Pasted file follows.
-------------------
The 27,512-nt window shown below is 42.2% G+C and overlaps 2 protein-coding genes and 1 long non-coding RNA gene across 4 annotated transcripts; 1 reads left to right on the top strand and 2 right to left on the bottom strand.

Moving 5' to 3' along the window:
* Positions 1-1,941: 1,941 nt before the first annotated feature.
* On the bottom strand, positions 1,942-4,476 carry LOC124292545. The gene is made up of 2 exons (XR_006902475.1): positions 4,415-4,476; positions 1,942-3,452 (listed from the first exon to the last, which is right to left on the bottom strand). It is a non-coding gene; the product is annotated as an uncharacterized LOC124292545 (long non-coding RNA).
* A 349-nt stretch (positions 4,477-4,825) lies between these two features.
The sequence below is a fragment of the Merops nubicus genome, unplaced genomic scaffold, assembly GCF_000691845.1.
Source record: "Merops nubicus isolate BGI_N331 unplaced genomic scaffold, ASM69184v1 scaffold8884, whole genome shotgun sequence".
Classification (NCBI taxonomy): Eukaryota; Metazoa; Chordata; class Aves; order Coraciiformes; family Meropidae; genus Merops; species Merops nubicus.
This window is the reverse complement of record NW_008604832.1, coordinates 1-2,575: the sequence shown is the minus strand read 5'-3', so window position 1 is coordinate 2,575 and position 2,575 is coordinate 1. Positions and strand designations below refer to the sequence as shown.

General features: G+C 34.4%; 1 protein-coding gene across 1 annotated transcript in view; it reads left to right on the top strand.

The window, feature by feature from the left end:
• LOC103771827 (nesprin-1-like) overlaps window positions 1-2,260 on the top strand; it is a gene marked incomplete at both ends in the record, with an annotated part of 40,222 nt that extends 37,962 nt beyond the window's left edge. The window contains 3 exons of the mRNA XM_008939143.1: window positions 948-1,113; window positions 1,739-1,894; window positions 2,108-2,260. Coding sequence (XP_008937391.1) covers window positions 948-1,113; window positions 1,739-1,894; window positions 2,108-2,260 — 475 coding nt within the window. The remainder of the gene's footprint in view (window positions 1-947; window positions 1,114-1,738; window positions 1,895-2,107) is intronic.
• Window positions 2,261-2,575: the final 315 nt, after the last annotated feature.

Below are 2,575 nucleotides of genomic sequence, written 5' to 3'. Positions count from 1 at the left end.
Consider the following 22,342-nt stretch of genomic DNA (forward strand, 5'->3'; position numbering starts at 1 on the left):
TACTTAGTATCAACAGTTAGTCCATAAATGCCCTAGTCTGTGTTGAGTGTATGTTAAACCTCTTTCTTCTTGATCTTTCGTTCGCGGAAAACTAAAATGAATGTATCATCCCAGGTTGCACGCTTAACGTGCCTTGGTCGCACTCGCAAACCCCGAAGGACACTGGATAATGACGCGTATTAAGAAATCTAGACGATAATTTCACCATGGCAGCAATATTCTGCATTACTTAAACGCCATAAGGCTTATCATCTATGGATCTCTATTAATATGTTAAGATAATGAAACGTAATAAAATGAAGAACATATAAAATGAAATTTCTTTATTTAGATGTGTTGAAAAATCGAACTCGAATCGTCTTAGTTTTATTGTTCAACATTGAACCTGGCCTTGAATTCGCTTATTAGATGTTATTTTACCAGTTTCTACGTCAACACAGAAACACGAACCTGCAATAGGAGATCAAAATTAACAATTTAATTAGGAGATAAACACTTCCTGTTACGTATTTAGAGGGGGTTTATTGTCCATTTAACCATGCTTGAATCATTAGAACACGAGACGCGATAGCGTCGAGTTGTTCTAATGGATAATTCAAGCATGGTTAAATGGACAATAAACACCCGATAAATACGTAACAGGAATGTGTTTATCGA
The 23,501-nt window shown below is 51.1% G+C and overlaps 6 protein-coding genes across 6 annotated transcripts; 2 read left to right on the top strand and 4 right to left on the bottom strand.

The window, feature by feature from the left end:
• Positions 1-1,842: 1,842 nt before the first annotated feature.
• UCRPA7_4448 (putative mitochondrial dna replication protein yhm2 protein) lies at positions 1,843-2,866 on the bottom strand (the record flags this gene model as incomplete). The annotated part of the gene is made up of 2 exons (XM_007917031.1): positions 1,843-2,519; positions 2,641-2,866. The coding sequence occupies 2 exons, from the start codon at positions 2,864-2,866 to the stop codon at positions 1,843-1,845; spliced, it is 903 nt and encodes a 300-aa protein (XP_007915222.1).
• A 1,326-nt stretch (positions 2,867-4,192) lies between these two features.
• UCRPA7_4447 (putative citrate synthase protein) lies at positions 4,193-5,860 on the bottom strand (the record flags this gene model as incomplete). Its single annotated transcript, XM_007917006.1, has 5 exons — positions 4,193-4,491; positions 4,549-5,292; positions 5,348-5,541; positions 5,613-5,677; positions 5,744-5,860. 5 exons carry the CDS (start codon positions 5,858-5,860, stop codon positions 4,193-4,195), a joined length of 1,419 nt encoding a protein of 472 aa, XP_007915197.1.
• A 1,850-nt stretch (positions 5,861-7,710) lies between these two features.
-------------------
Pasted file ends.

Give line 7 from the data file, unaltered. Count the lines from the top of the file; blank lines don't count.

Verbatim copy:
Source record: "Merops nubicus isolate BGI_N331 unplaced genomic scaffold, ASM69184v1 scaffold8884, whole genome shotgun sequence".